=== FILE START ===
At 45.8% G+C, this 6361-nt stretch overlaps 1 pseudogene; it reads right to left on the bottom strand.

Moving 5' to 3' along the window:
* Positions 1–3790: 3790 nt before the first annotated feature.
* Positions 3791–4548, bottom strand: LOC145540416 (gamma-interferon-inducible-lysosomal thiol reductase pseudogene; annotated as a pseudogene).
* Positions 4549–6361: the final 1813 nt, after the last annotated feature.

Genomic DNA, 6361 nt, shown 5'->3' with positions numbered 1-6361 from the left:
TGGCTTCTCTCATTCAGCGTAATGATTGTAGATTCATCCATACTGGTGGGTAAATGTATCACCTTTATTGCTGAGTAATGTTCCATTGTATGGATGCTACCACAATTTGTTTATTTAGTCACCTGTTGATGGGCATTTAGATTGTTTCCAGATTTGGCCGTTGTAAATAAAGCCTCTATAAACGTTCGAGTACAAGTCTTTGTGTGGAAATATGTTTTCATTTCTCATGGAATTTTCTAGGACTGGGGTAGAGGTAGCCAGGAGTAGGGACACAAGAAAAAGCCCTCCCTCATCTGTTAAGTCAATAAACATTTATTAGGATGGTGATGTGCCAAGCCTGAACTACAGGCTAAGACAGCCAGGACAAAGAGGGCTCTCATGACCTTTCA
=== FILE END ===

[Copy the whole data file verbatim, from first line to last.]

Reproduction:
At 45.8% G+C, this 6361-nt stretch overlaps 1 pseudogene; it reads right to left on the bottom strand.

Moving 5' to 3' along the window:
* Positions 1–3790: 3790 nt before the first annotated feature.
* Positions 3791–4548, bottom strand: LOC145540416 (gamma-interferon-inducible-lysosomal thiol reductase pseudogene; annotated as a pseudogene).
* Positions 4549–6361: the final 1813 nt, after the last annotated feature.

Genomic DNA, 6361 nt, shown 5'->3' with positions numbered 1-6361 from the left:
TGGCTTCTCTCATTCAGCGTAATGATTGTAGATTCATCCATACTGGTGGGTAAATGTATCACCTTTATTGCTGAGTAATGTTCCATTGTATGGATGCTACCACAATTTGTTTATTTAGTCACCTGTTGATGGGCATTTAGATTGTTTCCAGATTTGGCCGTTGTAAATAAAGCCTCTATAAACGTTCGAGTACAAGTCTTTGTGTGGAAATATGTTTTCATTTCTCATGGAATTTTCTAGGACTGGGGTAGAGGTAGCCAGGAGTAGGGACACAAGAAAAAGCCCTCCCTCATCTGTTAAGTCAATAAACATTTATTAGGATGGTGATGTGCCAAGCCTGAACTACAGGCTAAGACAGCCAGGACAAAGAGGGCTCTCATGACCTTTCA